• It would remove the “end-of-course” exams in grades not subject to the FSA but would require teachers to use a district approved test to still be eligible for performance pay adjustments.
  • Restructures student assessment portion of teacher evaluations from 50% to 33% and allow more flexibility for school districts in teacher evaluations.
  • Limits class time used for state and local required testing to be no more than 5% of classroom time.
  • School districts struggling with the implementation of the FSA during the 2014-2015 year can opt for a one time baseline or diagnostic classification for their student’s test scores with a super majority vote of the local school board. If this option is taken the school district forfeits school recognition funding and designation as a “high performing” school district.
  • Eliminates 11th grade ELA and makes PERT test optional.

 

This was a disappointment but had some positive implications. The legislators are well aware that the grassroots is not going to let up on the issue of education and with the failures of the testing technology this pressure is not going to stop any time soon. Many legislators are very open to new solutions for some of the glaring problems, however, leadership is still holding tight to the over testing and new standards.

 

Craft Breweries

Florida has been 1 of only 2 states to ban the 64oz growler, popular in the craft brewery industry. A growler is a glass, refillable container purchased at craft breweries to take home beer. Previously, Florida allowed the 32oz and 128 oz growlers but would not allow beer to be sold in a 64oz sized growler.

Along with the fight for a 64oz growler, the license allowing craft breweries to operate was based on a tourist exemption created for Busch Gardens in the 60’s. With craft breweries working under that exemption the industry was in jeopardy with licensing.

SB 186 sponsored by Senator Jack Latvala allows for the 64oz growler and removes the need to prove the promotion of tourism within the licensing. This will stabilize the industry.

 

Gun Rights

SB 290 passed this session and allows Floridians to carry concealed weapons without a license during mandatory evacuations. This same bill died last year from opposition from the Florida Sheriff’s Association and a watered-down version passed this session.

Two good gun bills failed to pass this session. HB 4005 would have allowed people with Concealed Weapons Permit to carry a firearm on college and University campuses HB19 would have given Florida superintendents the option of hiring armed school safety employees on K-12 campuses. These two bills should have been common sense, the shooting tragedy last year at Florida State University clearly demonstrated that “gun free zones” only disarms law-abiding citizens and violates their right to protect themselves as well as the opportunity to stop a criminal and save lives. Unfortunately the Senate caved to pressure from the anti-gun crowd and the Senate versions of these two bills died in Senate committee. The two House bills had progressed all the way to House floor calendar and would have passed but for the Senate’s refusal to take up the bills in their committees.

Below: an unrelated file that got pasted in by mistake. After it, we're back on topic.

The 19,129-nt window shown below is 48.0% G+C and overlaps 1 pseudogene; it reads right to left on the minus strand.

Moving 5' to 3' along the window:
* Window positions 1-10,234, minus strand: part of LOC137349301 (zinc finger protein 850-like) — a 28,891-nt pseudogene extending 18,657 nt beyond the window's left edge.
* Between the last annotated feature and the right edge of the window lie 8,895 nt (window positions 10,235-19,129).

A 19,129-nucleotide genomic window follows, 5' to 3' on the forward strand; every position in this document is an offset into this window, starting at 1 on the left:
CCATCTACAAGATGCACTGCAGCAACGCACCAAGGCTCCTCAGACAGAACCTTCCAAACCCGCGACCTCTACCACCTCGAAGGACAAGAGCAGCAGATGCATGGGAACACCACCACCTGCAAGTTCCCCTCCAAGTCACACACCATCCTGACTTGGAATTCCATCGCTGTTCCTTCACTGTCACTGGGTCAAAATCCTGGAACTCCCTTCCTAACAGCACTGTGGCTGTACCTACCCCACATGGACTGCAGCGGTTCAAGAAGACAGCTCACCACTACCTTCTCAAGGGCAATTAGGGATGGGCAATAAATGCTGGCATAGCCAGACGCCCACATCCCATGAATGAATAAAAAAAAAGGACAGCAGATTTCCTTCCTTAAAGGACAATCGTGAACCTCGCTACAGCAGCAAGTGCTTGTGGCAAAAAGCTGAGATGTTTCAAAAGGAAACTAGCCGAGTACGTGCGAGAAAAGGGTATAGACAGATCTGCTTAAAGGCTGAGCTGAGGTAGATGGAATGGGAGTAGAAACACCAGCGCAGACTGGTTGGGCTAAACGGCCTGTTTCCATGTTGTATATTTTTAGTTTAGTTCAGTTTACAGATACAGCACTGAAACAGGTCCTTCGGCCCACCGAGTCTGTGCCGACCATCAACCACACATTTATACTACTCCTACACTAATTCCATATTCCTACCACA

Red Light Cameras

There were a few Transportation bills this session that included some good reforms for red light cameras, including a ban on tickets for right hand turns at red light camera intersections , limiting fund use to public safety, and more stringent crash reporting requirements. It also penalizes cities that refuse to submit crash data by withholding funds until they do.

HB 7071 was the House bill that started with these reforms and by the time it made its way through committees, only the ban on right hand turn tickets was stripped, while the other reforms remained. HB 7071 was a victim of the House’s early exit and died on the House calendar. The Senate stripped SB 1184 of all the good reforms in HB 7071, despite  a valiant effort by Senator Jeff Brandes to keep these reforms in the bill language. Even if the House had passed HB 7071, the Senate would not have taken up the bill.

 

Corporate Welfare

The good news is the trend that more and more legislators every session are starting to question the legitimacy of corporate welfare programs and this session legislation that would have given more subsidies to the film industry and sports teams died.

The Department of Economic Opportunity (DEO) which houses most of the corporate welfare programs only exists to give powerful well-connected corporations our hard earned money and does nothing to create a business friendly environment for all businesses big or small and to create a level playing field. The DEO provides Tax refunds on corporate income, sales, ad valorem, intangible personal property, insurance premium, and certain other taxes as well as tax credits and financial grants.

The DEO was appropriated a total of $1.1 billion in the 2014-2015 budget, with about $118.9 million of that money going to the state’s private-public economic development partners, including $8.6 million for Enterprise Florida. In the 2015-16 fiscal year DEO will receive nearly the same amount of funding, $1.13 billion.

 

Summary

There was definitely positive action in this years session, the lack of of real change in Common Core and Red Light Cameras were the biggest disappointments. The key takeaway is that we are making headway in those fights, your phone calls and emails are making the politicians nervous. Resistance is Victory and if we don’t quit we will win. The legislators know that we are serious, backed by numbers and we will be back!

The Liberty First Network is not funded by special interests or large corporations. It is funded by people like YOU. If you want to continue to see us fighting the special interests and advocating for YOU in Tallahassee consider making a donation TODAY!!!